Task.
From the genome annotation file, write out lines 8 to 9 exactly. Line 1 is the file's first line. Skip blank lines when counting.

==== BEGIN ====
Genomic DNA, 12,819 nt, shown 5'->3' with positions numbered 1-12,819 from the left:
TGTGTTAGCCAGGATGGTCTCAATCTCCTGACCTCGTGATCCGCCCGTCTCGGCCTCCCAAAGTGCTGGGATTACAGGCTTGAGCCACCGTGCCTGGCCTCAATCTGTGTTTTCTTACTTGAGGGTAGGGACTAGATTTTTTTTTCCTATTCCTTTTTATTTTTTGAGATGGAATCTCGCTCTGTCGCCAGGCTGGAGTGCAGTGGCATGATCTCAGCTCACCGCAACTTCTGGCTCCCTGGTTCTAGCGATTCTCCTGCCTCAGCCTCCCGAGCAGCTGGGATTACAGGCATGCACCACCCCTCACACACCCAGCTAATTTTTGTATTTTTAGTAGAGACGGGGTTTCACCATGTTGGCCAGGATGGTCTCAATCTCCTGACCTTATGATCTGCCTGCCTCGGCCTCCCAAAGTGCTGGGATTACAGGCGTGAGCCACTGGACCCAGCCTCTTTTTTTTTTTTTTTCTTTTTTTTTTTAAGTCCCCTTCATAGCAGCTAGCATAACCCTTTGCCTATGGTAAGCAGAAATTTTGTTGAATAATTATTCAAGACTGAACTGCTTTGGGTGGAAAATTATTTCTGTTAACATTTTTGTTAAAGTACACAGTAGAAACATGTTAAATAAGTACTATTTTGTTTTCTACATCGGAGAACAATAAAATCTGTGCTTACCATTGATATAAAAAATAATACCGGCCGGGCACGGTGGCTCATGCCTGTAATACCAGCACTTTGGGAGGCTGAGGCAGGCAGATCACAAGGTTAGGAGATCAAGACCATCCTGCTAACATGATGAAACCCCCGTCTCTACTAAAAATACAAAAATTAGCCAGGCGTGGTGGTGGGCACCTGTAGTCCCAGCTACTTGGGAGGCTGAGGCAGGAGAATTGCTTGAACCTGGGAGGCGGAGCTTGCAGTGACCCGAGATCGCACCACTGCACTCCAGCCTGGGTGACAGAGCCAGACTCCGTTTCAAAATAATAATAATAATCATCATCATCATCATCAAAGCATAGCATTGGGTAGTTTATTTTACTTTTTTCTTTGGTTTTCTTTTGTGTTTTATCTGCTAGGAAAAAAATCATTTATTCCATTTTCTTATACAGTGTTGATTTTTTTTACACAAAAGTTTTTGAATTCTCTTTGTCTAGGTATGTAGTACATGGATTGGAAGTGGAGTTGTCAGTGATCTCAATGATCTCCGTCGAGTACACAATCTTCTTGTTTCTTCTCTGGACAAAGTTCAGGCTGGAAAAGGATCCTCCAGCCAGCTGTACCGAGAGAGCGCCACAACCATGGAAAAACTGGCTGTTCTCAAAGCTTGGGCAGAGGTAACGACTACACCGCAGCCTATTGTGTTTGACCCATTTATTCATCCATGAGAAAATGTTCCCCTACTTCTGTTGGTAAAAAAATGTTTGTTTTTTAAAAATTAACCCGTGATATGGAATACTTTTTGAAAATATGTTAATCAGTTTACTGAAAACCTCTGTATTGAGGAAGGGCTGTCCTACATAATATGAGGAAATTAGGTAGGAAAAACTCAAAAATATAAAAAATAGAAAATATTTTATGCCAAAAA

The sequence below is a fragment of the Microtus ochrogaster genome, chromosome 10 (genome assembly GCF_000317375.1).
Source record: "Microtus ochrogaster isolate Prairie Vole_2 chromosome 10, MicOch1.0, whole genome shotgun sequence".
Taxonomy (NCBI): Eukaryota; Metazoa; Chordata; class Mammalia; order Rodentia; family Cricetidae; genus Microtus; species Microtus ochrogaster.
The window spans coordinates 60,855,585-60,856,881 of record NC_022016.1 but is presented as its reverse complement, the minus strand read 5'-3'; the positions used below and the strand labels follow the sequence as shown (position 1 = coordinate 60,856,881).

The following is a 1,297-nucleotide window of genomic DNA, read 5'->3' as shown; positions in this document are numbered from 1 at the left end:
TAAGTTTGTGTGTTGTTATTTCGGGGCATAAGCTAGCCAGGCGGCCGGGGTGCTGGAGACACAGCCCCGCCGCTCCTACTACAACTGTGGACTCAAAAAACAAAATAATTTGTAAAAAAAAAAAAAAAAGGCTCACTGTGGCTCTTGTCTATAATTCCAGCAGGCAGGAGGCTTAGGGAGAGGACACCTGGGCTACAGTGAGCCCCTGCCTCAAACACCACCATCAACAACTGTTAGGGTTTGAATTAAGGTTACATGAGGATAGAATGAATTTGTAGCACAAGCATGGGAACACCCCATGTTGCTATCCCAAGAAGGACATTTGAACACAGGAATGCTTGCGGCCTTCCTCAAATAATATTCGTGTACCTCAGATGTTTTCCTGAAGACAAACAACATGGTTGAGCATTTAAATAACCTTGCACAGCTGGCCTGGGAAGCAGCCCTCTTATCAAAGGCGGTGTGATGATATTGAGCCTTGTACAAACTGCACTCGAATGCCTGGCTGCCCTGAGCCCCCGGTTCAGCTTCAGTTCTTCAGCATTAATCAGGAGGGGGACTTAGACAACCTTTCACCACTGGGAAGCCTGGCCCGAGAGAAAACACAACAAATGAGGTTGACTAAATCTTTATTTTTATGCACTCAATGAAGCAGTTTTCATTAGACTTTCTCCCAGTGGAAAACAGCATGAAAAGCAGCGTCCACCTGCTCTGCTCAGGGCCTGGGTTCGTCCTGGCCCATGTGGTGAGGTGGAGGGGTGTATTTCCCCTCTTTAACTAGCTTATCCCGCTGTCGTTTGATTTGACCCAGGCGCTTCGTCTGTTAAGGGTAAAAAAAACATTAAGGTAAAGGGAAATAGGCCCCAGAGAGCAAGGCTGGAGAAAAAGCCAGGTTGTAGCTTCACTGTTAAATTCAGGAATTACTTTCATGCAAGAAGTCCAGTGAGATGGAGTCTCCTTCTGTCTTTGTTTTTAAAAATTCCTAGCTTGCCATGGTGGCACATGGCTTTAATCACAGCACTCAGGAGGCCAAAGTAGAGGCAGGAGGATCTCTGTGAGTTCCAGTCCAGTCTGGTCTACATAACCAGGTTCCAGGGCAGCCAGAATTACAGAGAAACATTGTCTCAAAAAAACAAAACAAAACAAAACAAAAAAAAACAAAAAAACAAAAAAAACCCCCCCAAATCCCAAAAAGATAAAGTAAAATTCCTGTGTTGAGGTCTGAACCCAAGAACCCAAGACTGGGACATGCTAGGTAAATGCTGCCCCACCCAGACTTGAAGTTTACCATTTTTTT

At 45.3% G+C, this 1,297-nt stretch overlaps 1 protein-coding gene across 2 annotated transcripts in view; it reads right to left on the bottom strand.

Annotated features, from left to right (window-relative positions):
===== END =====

TAAGTTTGTGTGTTGTTATTTCGGGGCATAAGCTAGCCAGGCGGCCGGGGTGCTGGAGACACAGCCCCGCCGCTCCTACTACAACTGTGGACTCAAAAAACAAAATAATTTGTAAAAAAAAAAAAAAAAGGCTCACTGTGGCTCTTGTCTATAATTCCAGCAGGCAGGAGGCTTAGGGAGAGGACACCTGGGCTACAGTGAGCCCCTGCCTCAAACACCACCATCAACAACTGTTAGGGTTTGAATTAAGGTTACATGAGGATAGAATGAATTTGTAGCACAAGCATGGGAACACCCCATGTTGCTATCCCAAGAAGGACATTTGAACACAGGAATGCTTGCGGCCTTCCTCAAATAATATTCGTGTACCTCAGATGTTTTCCTGAAGACAAACAACATGGTTGAGCATTTAAATAACCTTGCACAGCTGGCCTGGGAAGCAGCCCTCTTATCAAAGGCGGTGTGATGATATTGAGCCTTGTACAAACTGCACTCGAATGCCTGGCTGCCCTGAGCCCCCGGTTCAGCTTCAGTTCTTCAGCATTAATCAGGAGGGGGACTTAGACAACCTTTCACCACTGGGAAGCCTGGCCCGAGAGAAAACACAACAAATGAGGTTGACTAAATCTTTATTTTTATGCACTCAATGAAGCAGTTTTCATTAGACTTTCTCCCAGTGGAAAACAGCATGAAAAGCAGCGTCCACCTGCTCTGCTCAGGGCCTGGGTTCGTCCTGGCCCATGTGGTGAGGTGGAGGGGTGTATTTCCCCTCTTTAACTAGCTTATCCCGCTGTCGTTTGATTTGACCCAGGCGCTTCGTCTGTTAAGGGTAAAAAAAACATTAAGGTAAAGGGAAATAGGCCCCAGAGAGCAAGGCTGGAGAAAAAGCCAGGTTGTAGCTTCACTGTTAAATTCAGGAATTACTTTCATGCAAGAAGTCCAGTGAGATGGAGTCTCCTTCTGTCTTTGTTTTTAAAAATTCCTAGCTTGCCATGGTGGCACATGGCTTTAATCACAGCACTCAGGAGGCCAAAGTAGAGGCAGGAGGATCTCTGTGAGTTCCAGTCCAGTCTGGTCTACATAACCAGGTTCCAGGGCAGCCAGAATTACAGAGAAACATTGTCTCAAAAAAACAAAACAAAACAAAACAAAAAAAAACAAAAAAACAAAAAAAACCCCCCCAAATCCCAAAAAGATAAAGTAAAATTCCTGTGTTGAGGTCTGAACCCAAGAACCCAAGACTGGGACATGCTAGGTAAATGCTGCCCCACCCAGACTTGAAGTTTACCATTTTTTT

At 45.3% G+C, this 1,297-nt stretch overlaps 1 protein-coding gene across 2 annotated transcripts in view; it reads right to left on the bottom strand.